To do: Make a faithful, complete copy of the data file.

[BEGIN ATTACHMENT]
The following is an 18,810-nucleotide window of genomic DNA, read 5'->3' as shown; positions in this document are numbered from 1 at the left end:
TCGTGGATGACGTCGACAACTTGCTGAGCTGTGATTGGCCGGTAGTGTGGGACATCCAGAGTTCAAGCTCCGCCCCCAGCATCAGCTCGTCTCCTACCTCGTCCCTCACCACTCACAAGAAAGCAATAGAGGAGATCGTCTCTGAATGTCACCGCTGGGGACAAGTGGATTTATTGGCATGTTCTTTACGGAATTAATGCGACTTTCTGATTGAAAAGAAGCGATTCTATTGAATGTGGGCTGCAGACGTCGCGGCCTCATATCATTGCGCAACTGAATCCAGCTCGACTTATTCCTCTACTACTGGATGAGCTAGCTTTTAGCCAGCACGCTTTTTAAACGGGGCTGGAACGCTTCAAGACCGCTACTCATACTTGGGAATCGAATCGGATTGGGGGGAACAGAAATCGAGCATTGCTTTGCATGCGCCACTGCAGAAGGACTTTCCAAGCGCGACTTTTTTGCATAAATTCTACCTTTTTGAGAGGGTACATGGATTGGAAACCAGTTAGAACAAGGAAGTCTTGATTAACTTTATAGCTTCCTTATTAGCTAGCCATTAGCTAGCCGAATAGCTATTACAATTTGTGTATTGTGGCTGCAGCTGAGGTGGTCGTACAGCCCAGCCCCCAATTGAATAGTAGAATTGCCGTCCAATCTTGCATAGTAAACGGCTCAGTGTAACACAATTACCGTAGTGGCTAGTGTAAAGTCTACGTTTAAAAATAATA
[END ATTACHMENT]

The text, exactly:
The following is an 18,810-nucleotide window of genomic DNA, read 5'->3' as shown; positions in this document are numbered from 1 at the left end:
TCGTGGATGACGTCGACAACTTGCTGAGCTGTGATTGGCCGGTAGTGTGGGACATCCAGAGTTCAAGCTCCGCCCCCAGCATCAGCTCGTCTCCTACCTCGTCCCTCACCACTCACAAGAAAGCAATAGAGGAGATCGTCTCTGAATGTCACCGCTGGGGACAAGTGGATTTATTGGCATGTTCTTTACGGAATTAATGCGACTTTCTGATTGAAAAGAAGCGATTCTATTGAATGTGGGCTGCAGACGTCGCGGCCTCATATCATTGCGCAACTGAATCCAGCTCGACTTATTCCTCTACTACTGGATGAGCTAGCTTTTAGCCAGCACGCTTTTTAAACGGGGCTGGAACGCTTCAAGACCGCTACTCATACTTGGGAATCGAATCGGATTGGGGGGAACAGAAATCGAGCATTGCTTTGCATGCGCCACTGCAGAAGGACTTTCCAAGCGCGACTTTTTTGCATAAATTCTACCTTTTTGAGAGGGTACATGGATTGGAAACCAGTTAGAACAAGGAAGTCTTGATTAACTTTATAGCTTCCTTATTAGCTAGCCATTAGCTAGCCGAATAGCTATTACAATTTGTGTATTGTGGCTGCAGCTGAGGTGGTCGTACAGCCCAGCCCCCAATTGAATAGTAGAATTGCCGTCCAATCTTGCATAGTAAACGGCTCAGTGTAACACAATTACCGTAGTGGCTAGTGTAAAGTCTACGTTTAAAAATAATA